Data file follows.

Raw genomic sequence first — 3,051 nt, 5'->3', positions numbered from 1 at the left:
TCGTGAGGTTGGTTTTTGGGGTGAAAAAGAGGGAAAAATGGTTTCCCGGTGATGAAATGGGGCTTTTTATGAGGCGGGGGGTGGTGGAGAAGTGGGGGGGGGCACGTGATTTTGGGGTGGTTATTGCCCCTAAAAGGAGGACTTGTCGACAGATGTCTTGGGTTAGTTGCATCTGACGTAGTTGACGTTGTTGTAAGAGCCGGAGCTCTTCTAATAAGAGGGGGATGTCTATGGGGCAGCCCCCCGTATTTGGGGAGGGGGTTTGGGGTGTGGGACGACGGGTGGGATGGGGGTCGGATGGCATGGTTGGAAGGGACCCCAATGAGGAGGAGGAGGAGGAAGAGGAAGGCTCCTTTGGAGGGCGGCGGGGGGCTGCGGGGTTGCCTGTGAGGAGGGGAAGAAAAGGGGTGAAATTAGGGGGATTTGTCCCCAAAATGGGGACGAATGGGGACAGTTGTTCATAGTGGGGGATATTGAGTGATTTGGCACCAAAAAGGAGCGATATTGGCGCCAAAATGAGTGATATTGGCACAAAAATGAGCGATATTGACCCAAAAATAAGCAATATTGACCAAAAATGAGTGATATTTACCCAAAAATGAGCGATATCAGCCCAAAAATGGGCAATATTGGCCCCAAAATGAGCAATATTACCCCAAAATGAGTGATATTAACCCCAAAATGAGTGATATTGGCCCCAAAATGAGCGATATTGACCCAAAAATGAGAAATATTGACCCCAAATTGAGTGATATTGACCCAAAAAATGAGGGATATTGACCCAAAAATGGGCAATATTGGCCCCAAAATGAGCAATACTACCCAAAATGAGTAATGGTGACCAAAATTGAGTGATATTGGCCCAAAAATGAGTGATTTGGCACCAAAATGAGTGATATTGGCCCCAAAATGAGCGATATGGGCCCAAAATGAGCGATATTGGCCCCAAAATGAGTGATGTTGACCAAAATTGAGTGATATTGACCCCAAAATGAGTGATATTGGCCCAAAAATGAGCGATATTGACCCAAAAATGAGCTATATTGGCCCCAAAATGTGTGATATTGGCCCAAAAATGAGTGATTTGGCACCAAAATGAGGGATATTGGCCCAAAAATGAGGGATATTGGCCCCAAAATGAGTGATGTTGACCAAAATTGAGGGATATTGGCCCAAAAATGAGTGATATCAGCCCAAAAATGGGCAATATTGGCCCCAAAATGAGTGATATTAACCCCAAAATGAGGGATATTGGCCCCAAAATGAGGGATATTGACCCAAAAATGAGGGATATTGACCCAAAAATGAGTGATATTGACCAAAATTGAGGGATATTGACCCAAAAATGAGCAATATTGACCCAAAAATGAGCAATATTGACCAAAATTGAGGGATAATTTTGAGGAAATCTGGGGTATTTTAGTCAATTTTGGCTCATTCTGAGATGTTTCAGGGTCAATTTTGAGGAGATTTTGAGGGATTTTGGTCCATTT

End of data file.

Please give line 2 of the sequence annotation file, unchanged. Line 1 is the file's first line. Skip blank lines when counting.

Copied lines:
TCGTGAGGTTGGTTTTTGGGGTGAAAAAGAGGGAAAAATGGTTTCCCGGTGATGAAATGGGGCTTTTTATGAGGCGGGGGGTGGTGGAGAAGTGGGGGGGGGCACGTGATTTTGGGGTGGTTATTGCCCCTAAAAGGAGGACTTGTCGACAGATGTCTTGGGTTAGTTGCATCTGACGTAGTTGACGTTGTTGTAAGAGCCGGAGCTCTTCTAATAAGAGGGGGATGTCTATGGGGCAGCCCCCCGTATTTGGGGAGGGGGTTTGGGGTGTGGGACGACGGGTGGGATGGGGGTCGGATGGCATGGTTGGAAGGGACCCCAATGAGGAGGAGGAGGAGGAAGAGGAAGGCTCCTTTGGAGGGCGGCGGGGGGCTGCGGGGTTGCCTGTGAGGAGGGGAAGAAAAGGGGTGAAATTAGGGGGATTTGTCCCCAAAATGGGGACGAATGGGGACAGTTGTTCATAGTGGGGGATATTGAGTGATTTGGCACCAAAAAGGAGCGATATTGGCGCCAAAATGAGTGATATTGGCACAAAAATGAGCGATATTGACCCAAAAATAAGCAATATTGACCAAAAATGAGTGATATTTACCCAAAAATGAGCGATATCAGCCCAAAAATGGGCAATATTGGCCCCAAAATGAGCAATATTACCCCAAAATGAGTGATATTAACCCCAAAATGAGTGATATTGGCCCCAAAATGAGCGATATTGACCCAAAAATGAGAAATATTGACCCCAAATTGAGTGATATTGACCCAAAAAATGAGGGATATTGACCCAAAAATGGGCAATATTGGCCCCAAAATGAGCAATACTACCCAAAATGAGTAATGGTGACCAAAATTGAGTGATATTGGCCCAAAAATGAGTGATTTGGCACCAAAATGAGTGATATTGGCCCCAAAATGAGCGATATGGGCCCAAAATGAGCGATATTGGCCCCAAAATGAGTGATGTTGACCAAAATTGAGTGATATTGACCCCAAAATGAGTGATATTGGCCCAAAAATGAGCGATATTGACCCAAAAATGAGCTATATTGGCCCCAAAATGTGTGATATTGGCCCAAAAATGAGTGATTTGGCACCAAAATGAGGGATATTGGCCCAAAAATGAGGGATATTGGCCCCAAAATGAGTGATGTTGACCAAAATTGAGGGATATTGGCCCAAAAATGAGTGATATCAGCCCAAAAATGGGCAATATTGGCCCCAAAATGAGTGATATTAACCCCAAAATGAGGGATATTGGCCCCAAAATGAGGGATATTGACCCAAAAATGAGGGATATTGACCCAAAAATGAGTGATATTGACCAAAATTGAGGGATATTGACCCAAAAATGAGCAATATTGACCCAAAAATGAGCAATATTGACCAAAATTGAGGGATAATTTTGAGGAAATCTGGGGTATTTTAGTCAATTTTGGCTCATTCTGAGATGTTTCAGGGTCAATTTTGAGGAGATTTTGAGGGATTTTGGTCCATTT